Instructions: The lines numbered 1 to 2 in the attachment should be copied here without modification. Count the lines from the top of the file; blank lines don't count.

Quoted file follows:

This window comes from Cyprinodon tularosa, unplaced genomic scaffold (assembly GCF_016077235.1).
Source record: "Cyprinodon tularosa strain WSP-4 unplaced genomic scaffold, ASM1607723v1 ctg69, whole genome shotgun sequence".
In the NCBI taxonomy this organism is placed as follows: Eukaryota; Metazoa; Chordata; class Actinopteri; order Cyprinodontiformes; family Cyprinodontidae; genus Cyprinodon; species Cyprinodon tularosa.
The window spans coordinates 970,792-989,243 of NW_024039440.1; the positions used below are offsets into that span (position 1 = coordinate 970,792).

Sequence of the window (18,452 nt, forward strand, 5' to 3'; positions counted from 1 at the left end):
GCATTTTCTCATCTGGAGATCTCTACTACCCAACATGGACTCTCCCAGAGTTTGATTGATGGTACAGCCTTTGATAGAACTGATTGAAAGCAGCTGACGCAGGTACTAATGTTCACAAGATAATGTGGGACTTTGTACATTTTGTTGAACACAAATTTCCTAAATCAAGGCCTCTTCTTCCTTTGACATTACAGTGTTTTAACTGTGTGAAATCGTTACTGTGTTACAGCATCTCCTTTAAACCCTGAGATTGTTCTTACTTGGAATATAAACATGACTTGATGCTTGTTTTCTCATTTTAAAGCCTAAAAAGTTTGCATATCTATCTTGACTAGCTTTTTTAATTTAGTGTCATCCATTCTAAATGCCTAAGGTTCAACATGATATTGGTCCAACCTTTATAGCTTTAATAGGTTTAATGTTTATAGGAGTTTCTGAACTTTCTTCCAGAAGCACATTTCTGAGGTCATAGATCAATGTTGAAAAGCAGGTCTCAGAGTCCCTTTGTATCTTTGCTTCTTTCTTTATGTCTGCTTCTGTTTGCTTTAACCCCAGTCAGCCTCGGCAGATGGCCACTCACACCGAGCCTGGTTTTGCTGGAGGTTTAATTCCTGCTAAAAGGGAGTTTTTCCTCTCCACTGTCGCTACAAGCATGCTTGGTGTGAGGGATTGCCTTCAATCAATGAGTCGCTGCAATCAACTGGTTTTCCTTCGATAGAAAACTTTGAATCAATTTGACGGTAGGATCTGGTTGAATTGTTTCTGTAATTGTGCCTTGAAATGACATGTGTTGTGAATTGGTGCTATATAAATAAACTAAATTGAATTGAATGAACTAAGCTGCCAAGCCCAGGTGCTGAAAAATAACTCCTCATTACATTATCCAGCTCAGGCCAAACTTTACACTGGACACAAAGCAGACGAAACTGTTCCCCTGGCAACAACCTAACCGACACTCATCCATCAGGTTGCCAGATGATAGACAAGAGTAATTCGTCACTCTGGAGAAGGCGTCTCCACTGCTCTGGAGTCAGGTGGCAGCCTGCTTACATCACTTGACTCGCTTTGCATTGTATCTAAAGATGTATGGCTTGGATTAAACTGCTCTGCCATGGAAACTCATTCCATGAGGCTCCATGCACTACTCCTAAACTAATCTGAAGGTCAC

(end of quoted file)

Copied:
This window comes from Cyprinodon tularosa, unplaced genomic scaffold (assembly GCF_016077235.1).
Source record: "Cyprinodon tularosa strain WSP-4 unplaced genomic scaffold, ASM1607723v1 ctg69, whole genome shotgun sequence".